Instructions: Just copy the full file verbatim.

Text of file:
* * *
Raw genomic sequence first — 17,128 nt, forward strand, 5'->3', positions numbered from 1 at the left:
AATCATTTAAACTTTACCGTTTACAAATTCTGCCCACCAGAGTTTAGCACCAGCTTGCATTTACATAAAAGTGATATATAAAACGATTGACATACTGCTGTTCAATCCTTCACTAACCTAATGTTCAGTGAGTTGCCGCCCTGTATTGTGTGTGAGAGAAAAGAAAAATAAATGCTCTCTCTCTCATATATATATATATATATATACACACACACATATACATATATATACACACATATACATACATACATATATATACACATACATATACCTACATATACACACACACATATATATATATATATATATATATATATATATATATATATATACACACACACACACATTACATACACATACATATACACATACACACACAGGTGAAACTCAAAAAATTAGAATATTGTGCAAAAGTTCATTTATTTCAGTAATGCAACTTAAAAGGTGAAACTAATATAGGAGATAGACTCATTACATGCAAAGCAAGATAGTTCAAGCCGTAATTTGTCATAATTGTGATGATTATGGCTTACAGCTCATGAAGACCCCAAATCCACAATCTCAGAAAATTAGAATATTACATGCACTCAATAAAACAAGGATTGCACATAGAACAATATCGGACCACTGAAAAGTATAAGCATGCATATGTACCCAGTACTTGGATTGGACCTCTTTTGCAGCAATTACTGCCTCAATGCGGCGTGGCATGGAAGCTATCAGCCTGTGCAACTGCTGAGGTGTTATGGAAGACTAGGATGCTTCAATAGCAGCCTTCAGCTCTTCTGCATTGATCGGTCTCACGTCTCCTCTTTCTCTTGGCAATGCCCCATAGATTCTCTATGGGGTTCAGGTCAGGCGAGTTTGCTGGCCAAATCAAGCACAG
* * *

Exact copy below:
Raw genomic sequence first — 17,128 nt, forward strand, 5'->3', positions numbered from 1 at the left:
AATCATTTAAACTTTACCGTTTACAAATTCTGCCCACCAGAGTTTAGCACCAGCTTGCATTTACATAAAAGTGATATATAAAACGATTGACATACTGCTGTTCAATCCTTCACTAACCTAATGTTCAGTGAGTTGCCGCCCTGTATTGTGTGTGAGAGAAAAGAAAAATAAATGCTCTCTCTCTCATATATATATATATATATATACACACACACATATACATATATATACACACATATACATACATACATATATATACACATACATATACCTACATATACACACACACATATATATATATATATATATATATATATATATATATATATATACACACACACACACATTACATACACATACATATACACATACACACACAGGTGAAACTCAAAAAATTAGAATATTGTGCAAAAGTTCATTTATTTCAGTAATGCAACTTAAAAGGTGAAACTAATATAGGAGATAGACTCATTACATGCAAAGCAAGATAGTTCAAGCCGTAATTTGTCATAATTGTGATGATTATGGCTTACAGCTCATGAAGACCCCAAATCCACAATCTCAGAAAATTAGAATATTACATGCACTCAATAAAACAAGGATTGCACATAGAACAATATCGGACCACTGAAAAGTATAAGCATGCATATGTACCCAGTACTTGGATTGGACCTCTTTTGCAGCAATTACTGCCTCAATGCGGCGTGGCATGGAAGCTATCAGCCTGTGCAACTGCTGAGGTGTTATGGAAGACTAGGATGCTTCAATAGCAGCCTTCAGCTCTTCTGCATTGATCGGTCTCACGTCTCCTCTTTCTCTTGGCAATGCCCCATAGATTCTCTATGGGGTTCAGGTCAGGCGAGTTTGCTGGCCAAATCAAGCACAG